Expert Interview with Mara Strom on Deciding to Go Debt-Free

Debt freeIf you're overwhelmed and anxious at the thought of conquering your debt, here's a bit of good news: you might already be dealing with the toughest part of the journey.

Personal finance blogger Mara Strom of Kosher on a Budget says the most difficult part of the process for her started before she'd even paid a single penny toward her $30,000 mountain of debt.

"The anxiety I experienced about our financial situation was paralyzing," Mara says. "Even though cutting our lifestyle wasn't fun, it was empowering - because we were working toward our goal of being debt free."

We recently checked in with Mara to learn more about her story and get insight on going debt-free. Here's what she had to say:


Tell us about Kosher on a Budget. When and why did you start your site?

I started Kosher on a Budget four and a half years ago to share the knowledge I had gained about saving money and living on a budget. At the time, there were already a number of other frugal blogs, but none that were uniquely targeting the Jewish community; which is what sets KOAB apart from others in this niche.


You share on your blog about how your family struggled and overcame a large amount of debt. At what point did you realize you had a debt problem?

The trigger to us getting out of debt was my mounting anxiety. I literally felt my blood pressure rise every time I heard the mailman's footsteps outside my apartment. We were in way over our head, and his footsteps were delivering yet another bill we couldn't pay.


Once you realized you were drowning, what steps did you take immediately to start dealing with it?

We did two things simultaneously. First, we calculated all of our debt, which totaled $30,000 not including our mortgage. This number was shocking, but boldly writing it all down like that was all freeing. Sometimes the "boogie monster" seems far less scary when you shine the light on it!

Second, we carefully tracked our expenses for a whole month. This taught me that we were spending roughly $1,000 a month more than we were making! Every year, we were adding at least $12,000 to that $30K debt load.

They say knowledge is power; and armed with these two pieces of information, we were definitely more powerful! We understood beyond a shadow of a doubt that we needed to make some huge changes in our behavior with money!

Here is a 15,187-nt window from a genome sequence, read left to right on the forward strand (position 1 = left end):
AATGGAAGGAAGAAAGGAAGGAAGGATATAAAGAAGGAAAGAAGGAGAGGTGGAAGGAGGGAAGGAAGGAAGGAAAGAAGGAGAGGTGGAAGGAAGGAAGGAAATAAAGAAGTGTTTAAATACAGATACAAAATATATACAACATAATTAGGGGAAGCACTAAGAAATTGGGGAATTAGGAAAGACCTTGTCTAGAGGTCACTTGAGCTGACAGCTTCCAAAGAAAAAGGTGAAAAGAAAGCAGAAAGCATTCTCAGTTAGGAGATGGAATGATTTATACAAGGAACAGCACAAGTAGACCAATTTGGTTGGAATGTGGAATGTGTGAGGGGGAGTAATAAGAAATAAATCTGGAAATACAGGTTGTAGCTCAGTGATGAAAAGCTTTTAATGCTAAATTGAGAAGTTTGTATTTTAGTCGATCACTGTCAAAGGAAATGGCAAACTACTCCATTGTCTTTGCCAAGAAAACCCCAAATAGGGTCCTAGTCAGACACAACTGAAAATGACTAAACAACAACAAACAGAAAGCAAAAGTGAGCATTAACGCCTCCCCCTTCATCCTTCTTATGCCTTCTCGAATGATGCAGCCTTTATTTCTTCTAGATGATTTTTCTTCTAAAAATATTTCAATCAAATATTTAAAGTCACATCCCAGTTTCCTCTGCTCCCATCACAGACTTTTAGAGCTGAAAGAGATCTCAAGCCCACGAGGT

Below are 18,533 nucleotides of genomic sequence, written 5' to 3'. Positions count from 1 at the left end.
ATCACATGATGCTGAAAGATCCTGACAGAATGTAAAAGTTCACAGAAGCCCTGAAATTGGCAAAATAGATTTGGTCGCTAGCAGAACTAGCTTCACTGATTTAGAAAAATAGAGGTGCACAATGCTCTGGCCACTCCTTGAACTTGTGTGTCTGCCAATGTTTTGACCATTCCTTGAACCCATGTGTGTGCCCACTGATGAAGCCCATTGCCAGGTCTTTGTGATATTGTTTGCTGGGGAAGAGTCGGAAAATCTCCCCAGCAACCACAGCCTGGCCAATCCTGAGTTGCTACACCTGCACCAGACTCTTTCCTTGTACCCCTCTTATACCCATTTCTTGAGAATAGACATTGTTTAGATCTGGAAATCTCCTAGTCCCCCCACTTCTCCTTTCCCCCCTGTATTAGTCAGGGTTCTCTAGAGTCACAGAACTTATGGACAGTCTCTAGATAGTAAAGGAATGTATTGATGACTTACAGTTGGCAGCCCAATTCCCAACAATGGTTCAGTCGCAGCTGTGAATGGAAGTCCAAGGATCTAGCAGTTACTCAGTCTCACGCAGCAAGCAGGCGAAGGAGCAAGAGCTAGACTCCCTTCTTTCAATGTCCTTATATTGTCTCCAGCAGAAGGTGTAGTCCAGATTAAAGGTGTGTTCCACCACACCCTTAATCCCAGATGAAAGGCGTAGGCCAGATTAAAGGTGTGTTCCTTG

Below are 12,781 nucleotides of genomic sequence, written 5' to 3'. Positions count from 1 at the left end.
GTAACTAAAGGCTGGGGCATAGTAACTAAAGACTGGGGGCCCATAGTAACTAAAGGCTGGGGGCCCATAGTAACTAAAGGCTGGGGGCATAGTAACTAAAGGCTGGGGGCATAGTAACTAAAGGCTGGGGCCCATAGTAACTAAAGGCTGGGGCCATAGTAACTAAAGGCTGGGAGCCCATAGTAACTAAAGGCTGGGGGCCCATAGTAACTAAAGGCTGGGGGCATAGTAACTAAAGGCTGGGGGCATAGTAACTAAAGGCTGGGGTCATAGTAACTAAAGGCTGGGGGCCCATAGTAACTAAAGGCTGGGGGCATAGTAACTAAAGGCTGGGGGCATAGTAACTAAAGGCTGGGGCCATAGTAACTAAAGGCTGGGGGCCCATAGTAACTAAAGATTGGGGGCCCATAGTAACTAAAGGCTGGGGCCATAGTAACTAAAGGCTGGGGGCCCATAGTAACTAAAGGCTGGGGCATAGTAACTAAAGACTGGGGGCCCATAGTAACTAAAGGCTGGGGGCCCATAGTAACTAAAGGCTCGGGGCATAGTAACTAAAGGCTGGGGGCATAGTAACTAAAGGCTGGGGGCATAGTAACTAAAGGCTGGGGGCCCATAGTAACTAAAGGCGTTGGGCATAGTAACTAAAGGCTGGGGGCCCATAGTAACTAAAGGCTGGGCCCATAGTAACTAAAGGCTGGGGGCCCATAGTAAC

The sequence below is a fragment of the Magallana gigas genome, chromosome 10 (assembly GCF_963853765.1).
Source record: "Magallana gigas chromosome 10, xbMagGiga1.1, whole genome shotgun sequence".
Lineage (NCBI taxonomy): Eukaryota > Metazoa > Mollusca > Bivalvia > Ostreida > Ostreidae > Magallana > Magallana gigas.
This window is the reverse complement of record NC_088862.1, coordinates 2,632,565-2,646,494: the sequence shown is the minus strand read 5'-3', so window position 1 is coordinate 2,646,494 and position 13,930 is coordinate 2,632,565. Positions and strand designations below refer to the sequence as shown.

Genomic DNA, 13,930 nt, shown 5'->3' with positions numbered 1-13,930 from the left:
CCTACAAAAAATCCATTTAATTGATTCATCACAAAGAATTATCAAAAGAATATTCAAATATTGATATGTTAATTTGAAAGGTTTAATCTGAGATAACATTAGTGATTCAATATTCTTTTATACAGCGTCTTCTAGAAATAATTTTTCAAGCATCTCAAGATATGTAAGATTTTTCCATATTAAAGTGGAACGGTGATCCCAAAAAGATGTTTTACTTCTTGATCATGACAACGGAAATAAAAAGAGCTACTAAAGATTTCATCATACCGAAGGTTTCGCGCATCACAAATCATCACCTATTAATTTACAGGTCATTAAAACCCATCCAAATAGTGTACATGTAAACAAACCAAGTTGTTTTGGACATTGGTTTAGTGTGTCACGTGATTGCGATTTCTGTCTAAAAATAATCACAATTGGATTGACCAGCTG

What have been the long-term strategies you've learned to pay down your debt and build your savings account?

Unfortunately, there is no "secret" to getting out of debt. Like everyone else, we needed to cut our expenses and increase our income. The first thing we did was cut our lifestyle down to nothing so that we were at least living within our means. But too much mortgage and not enough paycheck meant that we really needed to increase our income; so I started to hustle to find freelance writing assignments. An extra $1,000 a month made a huge difference in our bottom line; that was money we could throw at debt repayment and later toward our savings account.


What was the most surprising lesson you learned?

I think the most surprising lesson was how little we could really afford to spend. We never budgeted before deciding to get out of debt; honestly, we made most of our decisions about spending money based on what other people around us were doing. Everyone has cable, everyone eats out, everyone puts their kids in after-school activities; this is what we told ourselves to rationalize our bad decision-making.


What are some of your go-to methods for pinching pennies today?

When it comes to saving money at the grocery store, the best methods are to meal plan and shop according to a list. Going to the grocery store at 5:30 when your whole family is clamoring for food is a recipe for overspending!


What's your philosophy on saving and spending now? How has it changed your family?

When it comes to budgeting today, it's really important to me that we consciously choose to spend money on things that reflect our family's values and priorities.

As I often tell my children, "Income is finite, but wants and needs are infinite. That means we need to say no to some things so that we can say yes to others."

It's important to me that my children learn that budgeting means prioritizing.


What are some of your favorite personal finance tools or resources?

For years, I have used to track our spending. Tracking is essential since it's the best way to know whether you're sticking to your budget!

We also tweak our budget every single month. Early on, we realized that the amount of money we need to spend - and the things we need to spend it on - is going to be different in March than in November. Toward the end of each month, I open up my calendar and look at what plans my family has coming up. We then adjust our budget to accommodate those plans.

Connect with Mara on Facebook, Twitter, Pinterest, Google+ and Instagram.